Skip to main content
Log in

Mechanisms of Mindfulness: the Mediating Roles of Adaptive and Maladaptive Cognitive Factors

  • Published:
Current Psychology Aims and scope Submit manuscript


The successful outcomes of mindfulness derived interventions are well established and it has been suggested that cognitive factors may be responsible for the therapeutic benefits. With a sample of 296 individuals, we examined the mediating role of adaptive (i.e., effortful control) and maladaptive cognitive factors (i.e., repetitive negative thinking) in the relationship between the tendency to act mindfully and internalized and externalized problems, after controlling for confounding demographic and personal variables. We hypothesized that mindfulness would be positively related to effortful control, while inversely related to repetitive negative thinking. Furthermore, effortful control would be inversely related to internalized and externalized problems, while repetitive negative thinking would be positively related to these problems. Our results indicated that the original model could be improved by adding a path between mindfulness and internalized problems and by being more parsimonious. The final model provided an adequate fit for the data. Our findings are in line with theoretical models of mindfulness, which conceive its benefits in terms of cognitive process and self-regulation.

This is a preview of subscription content, log in via an institution to check access.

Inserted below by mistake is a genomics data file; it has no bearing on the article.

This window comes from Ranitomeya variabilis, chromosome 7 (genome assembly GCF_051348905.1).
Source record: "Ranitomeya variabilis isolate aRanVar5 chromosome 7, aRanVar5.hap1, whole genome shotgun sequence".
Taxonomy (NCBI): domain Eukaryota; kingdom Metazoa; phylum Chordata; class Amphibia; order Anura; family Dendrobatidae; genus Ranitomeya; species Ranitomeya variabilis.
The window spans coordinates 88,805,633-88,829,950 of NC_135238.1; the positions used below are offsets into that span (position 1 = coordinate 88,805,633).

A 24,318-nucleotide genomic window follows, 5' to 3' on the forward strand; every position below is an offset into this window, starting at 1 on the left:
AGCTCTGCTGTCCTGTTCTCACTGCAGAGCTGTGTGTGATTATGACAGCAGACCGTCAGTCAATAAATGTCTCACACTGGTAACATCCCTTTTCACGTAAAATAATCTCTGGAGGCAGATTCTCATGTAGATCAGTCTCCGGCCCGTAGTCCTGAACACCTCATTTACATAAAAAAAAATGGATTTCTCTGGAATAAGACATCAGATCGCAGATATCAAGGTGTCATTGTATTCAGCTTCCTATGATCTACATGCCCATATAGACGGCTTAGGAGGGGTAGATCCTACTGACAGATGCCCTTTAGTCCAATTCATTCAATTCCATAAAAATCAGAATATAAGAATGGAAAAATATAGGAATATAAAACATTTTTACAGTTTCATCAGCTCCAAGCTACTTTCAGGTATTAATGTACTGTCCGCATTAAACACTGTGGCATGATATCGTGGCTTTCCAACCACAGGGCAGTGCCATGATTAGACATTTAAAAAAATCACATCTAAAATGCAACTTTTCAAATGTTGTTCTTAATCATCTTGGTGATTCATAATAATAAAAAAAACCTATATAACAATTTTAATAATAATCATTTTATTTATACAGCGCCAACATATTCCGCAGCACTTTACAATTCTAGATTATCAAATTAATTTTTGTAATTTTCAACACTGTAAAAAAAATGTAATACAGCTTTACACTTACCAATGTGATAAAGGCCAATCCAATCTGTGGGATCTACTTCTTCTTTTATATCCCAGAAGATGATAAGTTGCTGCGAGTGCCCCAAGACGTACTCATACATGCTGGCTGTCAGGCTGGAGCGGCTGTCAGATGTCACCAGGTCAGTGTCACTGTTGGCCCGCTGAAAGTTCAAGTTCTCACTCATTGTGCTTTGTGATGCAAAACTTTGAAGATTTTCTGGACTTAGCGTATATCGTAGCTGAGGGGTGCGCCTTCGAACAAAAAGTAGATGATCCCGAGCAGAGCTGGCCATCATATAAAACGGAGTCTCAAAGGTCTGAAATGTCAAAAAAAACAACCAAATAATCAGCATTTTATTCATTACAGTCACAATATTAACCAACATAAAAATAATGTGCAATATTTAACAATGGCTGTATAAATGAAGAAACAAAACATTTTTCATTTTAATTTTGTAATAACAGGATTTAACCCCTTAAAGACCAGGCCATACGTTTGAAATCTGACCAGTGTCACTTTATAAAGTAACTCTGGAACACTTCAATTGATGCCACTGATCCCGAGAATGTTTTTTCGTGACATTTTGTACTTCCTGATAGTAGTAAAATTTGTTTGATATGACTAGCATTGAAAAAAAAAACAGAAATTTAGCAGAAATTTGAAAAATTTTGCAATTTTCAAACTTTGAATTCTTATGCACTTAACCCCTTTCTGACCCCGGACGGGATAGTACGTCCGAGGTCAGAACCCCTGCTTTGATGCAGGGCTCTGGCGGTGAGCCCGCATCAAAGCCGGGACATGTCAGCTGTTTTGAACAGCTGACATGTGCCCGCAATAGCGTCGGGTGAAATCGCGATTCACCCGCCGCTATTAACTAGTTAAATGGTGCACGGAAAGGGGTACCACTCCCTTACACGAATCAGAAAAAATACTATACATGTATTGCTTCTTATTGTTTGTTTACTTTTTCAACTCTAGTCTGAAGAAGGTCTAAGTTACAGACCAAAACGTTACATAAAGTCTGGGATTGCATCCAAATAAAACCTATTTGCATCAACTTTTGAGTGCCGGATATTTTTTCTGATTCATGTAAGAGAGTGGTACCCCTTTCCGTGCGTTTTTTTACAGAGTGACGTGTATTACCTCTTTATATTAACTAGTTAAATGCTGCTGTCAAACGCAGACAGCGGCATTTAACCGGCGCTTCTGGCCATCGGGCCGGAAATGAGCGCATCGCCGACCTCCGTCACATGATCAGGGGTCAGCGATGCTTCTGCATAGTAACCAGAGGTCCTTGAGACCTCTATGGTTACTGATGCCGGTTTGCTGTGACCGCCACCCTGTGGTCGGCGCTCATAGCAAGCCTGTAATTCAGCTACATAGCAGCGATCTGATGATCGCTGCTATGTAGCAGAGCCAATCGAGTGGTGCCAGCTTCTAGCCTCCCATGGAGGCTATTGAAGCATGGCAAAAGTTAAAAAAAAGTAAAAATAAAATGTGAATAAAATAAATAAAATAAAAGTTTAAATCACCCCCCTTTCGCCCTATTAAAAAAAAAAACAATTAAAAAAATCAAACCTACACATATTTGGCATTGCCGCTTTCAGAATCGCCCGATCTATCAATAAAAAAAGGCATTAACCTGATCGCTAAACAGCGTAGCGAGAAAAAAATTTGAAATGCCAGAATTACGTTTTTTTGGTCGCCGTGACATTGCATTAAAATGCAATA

Access this article

Price excludes VAT (USA)
Tax calculation will be finalised during checkout.

Instant access to the full article PDF.

Fig. 1
Fig. 2

Similar content being viewed by others


  • Aldao, A., Nolen-Hoeksema, S., & Schweizer, S. (2010). Emotion-regulation strategies across psychopathology: a meta-analytic review. Clinical Psychology Review, 30, 217–237. doi:10.1016/j.cpr.2009.11.004.

    Article  PubMed  Google Scholar 

  • American College Health Association & National College Health Assessment II. (2016). Canadian reference group executive summary. Retrieved from

  • American Psychiatric Association. (2013). Diagnostic and statistical manual of mental disorders (5th ed.). Arlington: American Psychiatric Publishing.

    Book  Google Scholar 

  • Baer, R. A., Smith, G. T., Hopkins, J., Krietemeyer, J., & Toney, L. (2006). Using self-report assessment methods to explore facets of mindfulness. Assessment, 13, 27–45. doi:10.1177/1073191105283504.

    Article  PubMed  Google Scholar 

  • Baer, R. A., Smith, G. T., Lykins, E., Button, D., Krietemeyer, J., Sauer, S., et al. (2008). Construct validity of the five facet mindfulness questionnaire in meditating and nonmeditating samples. Assessment, 15, 329–342. doi:10.1177/1073191107313003.

    Article  PubMed  Google Scholar 

  • Bishop, S. R., Lau, M., Shapiro, S., Carlson, L., Anderson, N. D., Camody, J., et al. (2004). Mindfulness: a proposed operational definition. Clinical Psychology: Science and Practice, 11, 230–241. doi:10.1093/clipsy/bph077.

    Article  Google Scholar 

  • Borkovec, T. D., Ray, W. J., & Stober, J. (1998). Worry: a cognitive phenomenon intimately linked to affective, physiological, and interpersonal behavioral processes. Cognitive Therapy and Research, 22, 561–576.

    Article  Google Scholar 

  • Buss, A. H., & Perry, M. (1992). The aggression questionnaire. Personality Processes and Individual Differences, 63, 452–459.

    Google Scholar 

  • Chiesa, A., Calati, R., & Serretti, A. (2011). Does mindfulness training improve cognitive abilities? A systematic review of neuropsychological findings. Clinical Psychology Review, 31, 449–464. doi:10.1016/j.cpr.2010.11.003.

    Article  PubMed  Google Scholar 

  • Clark, L. A., & Watson, D. (1991). Tripartite model of anxiety and depression: psychometric evidence and taxonomic implications. Journal of Abnormal Psychology, 100, 316–336.